The state technology institute I work at has great interests in harvesting rainwater for non-potable uses – such as flushing toilets, bathroom sinks and irrigating plants – because it is one of the largest users of potable water in town. The photo above is of the proud team of students, faculty and maintenance staff after installing their first on-campus rainwater harvesting system for non-potable uses.
I’m very excited that my training on implementing rainwater harvesting systems at the university and primary schools will have an impact even after I’ve returned to work at EPA. I have learned a lot through teaching in both the university and rural residential settings. I hope to keep enjoying opportunities to implement local rainwater harvesting projects both abroad and in the U.S. after I’ve finished my PCR project."
Jason Todd Berner works for the U.S. Environmental ProtectionAgency’s Office of Water. He has a BS in Natural Resources and Environmental Sciences and a Master of Landscape Architecture from the University of Illinois at Urbana-Champaign. As an Environmental Protection Specialist/Landscape Architect Washington, D.C., he’s a team member of EPA’s national low impact development and green infrastructure stormwater management program. Areas of focus include water resources; hydrologic and water quality modeling; energy savings and air pollution modeling; GIS spatial analyses; cost-benefit analyses; urban environmental justice analyses; climate change mitigation strategies; urban planning community technical assistance workshops; and coordination of national university stormwater management design competitions. He enjoys bicycle riding, camping, hiking, skiing, dancing, traveling, spicy food, and live music.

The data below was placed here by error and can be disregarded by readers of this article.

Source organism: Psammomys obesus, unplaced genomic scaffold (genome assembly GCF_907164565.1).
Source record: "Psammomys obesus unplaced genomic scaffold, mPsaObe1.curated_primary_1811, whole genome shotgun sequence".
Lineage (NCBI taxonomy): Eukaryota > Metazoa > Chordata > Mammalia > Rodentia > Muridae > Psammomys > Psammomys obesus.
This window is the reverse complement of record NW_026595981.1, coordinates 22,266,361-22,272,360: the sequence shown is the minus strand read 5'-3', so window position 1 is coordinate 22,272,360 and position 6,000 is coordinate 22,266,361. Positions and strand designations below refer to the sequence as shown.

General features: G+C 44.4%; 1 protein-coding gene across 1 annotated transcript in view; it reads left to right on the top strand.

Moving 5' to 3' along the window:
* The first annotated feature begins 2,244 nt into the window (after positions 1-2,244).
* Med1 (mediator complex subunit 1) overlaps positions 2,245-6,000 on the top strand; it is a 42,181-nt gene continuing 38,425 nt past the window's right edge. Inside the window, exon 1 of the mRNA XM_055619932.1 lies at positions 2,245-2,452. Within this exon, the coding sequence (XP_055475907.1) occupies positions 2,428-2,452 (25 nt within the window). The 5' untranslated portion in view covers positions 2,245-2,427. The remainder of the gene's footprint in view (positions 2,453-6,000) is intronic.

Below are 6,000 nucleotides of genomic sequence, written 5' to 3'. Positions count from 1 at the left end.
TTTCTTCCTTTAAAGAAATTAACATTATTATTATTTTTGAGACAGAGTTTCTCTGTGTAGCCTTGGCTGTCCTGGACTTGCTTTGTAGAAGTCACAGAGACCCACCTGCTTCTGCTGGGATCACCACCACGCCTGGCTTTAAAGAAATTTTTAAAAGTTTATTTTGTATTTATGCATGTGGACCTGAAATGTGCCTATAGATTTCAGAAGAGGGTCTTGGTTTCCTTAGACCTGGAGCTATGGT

News Source:Jason Todd Berner